ISSN (Print) - 0012-9976 | ISSN (Online) - 2349-8846

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Society, Economic Policies and the Financial Sector

How can central banks ensure that the financial sector serves society better? How can financial sector policies be more closely integrated with national economic policies? How can it be ensured that fi nance functions as a means and not an end in itself?

I am grateful to the Per Jacobsson Foundation, in particular Chairman Guillermo Ortiz, for conferring on me the honour of delivering the Per Jacobsson Foundation Lecture for 2012. This is an edited version of the text of the Per Jacobsson Foundation Lecture 2012 delivered in Basel on 24 June 2012.

The future of finance, and in particular saving it from a popular backlash against the global financial crisis and related crisis-management policies, has rightly become a matter of great concern. There is broad agreement that finance has, as in the past, the potential to do good, which should be harnessed by all. However, it is essential to minimise its potential to do harm. In the commendable search for good finance, central bankers do not have just a stake but also a legitimate role to play. From a central banker’s point of view, there are several issues in this search for good finance for the f­uture, but there are three interrelated issues that I want to comment on: (a) how to ensure that the financial sector serves society better; (b) how to integrate financial sector policies better with national economic policies; and (c) how to ensure that the financial industry functions as a means and not as an end in itself.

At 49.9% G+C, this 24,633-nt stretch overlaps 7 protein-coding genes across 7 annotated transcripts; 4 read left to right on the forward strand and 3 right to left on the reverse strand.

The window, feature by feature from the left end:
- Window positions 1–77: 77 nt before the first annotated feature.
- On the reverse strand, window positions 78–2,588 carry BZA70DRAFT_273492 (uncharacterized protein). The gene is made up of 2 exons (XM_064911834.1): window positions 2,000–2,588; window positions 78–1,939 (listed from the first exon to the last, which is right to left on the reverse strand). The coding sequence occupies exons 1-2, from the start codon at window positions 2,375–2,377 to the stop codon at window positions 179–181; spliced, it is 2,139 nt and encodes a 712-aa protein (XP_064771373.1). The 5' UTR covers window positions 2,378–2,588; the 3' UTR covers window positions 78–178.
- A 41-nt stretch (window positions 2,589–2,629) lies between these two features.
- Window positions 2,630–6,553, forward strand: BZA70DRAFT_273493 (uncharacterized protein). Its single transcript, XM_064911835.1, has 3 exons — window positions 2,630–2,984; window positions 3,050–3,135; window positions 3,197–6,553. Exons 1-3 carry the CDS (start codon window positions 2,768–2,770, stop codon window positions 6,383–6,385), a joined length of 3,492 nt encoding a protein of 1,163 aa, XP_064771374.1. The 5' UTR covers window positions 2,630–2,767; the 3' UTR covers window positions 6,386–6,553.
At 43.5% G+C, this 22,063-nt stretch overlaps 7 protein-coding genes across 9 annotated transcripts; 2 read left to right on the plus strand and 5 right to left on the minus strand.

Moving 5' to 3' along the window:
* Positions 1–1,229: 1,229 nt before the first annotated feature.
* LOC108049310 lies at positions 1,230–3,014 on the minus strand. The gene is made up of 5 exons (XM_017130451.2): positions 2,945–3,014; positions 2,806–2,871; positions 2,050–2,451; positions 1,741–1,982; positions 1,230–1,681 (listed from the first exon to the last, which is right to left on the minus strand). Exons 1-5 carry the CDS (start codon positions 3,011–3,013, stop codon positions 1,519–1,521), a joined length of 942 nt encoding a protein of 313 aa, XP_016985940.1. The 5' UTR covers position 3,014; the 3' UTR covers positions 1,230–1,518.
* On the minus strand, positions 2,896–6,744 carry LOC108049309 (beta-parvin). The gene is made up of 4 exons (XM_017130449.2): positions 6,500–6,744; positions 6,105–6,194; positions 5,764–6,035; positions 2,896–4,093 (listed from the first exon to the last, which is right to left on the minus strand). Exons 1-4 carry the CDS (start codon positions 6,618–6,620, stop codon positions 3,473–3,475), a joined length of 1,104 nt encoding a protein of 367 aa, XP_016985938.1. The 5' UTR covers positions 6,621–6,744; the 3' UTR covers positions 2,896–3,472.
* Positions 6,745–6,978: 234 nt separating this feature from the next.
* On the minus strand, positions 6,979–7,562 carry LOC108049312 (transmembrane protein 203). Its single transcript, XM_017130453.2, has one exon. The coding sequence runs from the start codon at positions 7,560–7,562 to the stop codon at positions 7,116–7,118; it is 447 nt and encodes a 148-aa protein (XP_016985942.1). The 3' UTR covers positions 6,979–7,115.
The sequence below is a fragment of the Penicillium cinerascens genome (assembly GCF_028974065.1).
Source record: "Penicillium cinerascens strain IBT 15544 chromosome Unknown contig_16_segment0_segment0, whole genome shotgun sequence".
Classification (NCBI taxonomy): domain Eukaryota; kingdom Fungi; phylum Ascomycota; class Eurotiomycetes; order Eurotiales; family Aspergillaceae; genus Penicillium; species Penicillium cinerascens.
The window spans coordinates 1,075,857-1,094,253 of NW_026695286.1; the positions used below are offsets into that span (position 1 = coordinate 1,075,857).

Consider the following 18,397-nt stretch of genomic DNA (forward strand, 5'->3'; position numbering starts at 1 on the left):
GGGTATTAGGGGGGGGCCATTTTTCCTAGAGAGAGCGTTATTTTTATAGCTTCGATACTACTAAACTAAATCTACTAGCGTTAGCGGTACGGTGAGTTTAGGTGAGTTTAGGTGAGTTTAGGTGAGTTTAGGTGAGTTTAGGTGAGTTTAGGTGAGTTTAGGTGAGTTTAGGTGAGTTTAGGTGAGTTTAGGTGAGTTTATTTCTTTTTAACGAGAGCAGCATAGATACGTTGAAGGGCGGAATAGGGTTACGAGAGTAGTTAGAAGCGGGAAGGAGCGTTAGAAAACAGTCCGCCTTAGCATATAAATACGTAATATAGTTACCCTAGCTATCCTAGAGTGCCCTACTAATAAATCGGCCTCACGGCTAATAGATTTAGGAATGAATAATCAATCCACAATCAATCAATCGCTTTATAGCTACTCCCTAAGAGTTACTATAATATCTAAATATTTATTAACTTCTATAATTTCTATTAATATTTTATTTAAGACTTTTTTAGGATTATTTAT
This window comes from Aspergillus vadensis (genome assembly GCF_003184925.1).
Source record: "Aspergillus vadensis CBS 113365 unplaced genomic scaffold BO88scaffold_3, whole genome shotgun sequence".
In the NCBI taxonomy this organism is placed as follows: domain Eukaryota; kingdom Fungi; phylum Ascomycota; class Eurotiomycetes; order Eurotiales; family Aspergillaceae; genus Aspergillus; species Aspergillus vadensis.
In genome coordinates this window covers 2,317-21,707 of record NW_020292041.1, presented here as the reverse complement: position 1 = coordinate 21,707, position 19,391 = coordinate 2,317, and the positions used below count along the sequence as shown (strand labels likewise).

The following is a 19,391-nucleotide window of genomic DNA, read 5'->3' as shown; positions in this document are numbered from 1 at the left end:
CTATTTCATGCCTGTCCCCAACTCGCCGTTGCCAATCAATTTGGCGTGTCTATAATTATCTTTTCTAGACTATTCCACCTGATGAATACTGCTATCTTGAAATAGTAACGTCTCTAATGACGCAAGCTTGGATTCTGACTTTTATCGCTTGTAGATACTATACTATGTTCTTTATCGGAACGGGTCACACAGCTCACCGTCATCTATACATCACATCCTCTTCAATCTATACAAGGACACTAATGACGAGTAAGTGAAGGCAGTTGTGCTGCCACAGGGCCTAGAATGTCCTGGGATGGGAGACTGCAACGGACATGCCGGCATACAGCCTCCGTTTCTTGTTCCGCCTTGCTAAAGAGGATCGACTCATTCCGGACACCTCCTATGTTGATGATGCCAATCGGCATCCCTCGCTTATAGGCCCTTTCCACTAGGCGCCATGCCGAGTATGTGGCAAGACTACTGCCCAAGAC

The discussion here considers many issues raised on the future of finance (e g, Ferguson 2009; Sheng 2009; Chittenden 2010; Roubini and Mihm 2010; Turner and others 2010; Pringle and Jones 2011; CAFRAL-BIS 2011; Blanchard and others 2012; Shiller 2012). My reflections are moulded by not only a decade in central banking but also many years in macroeconomic management in the central government and the Bretton Woods Twins, in addition to a much longer period at state and local levels of government dealing directly with the public. I will explore select themes of operational significance to central banks at the present juncture.

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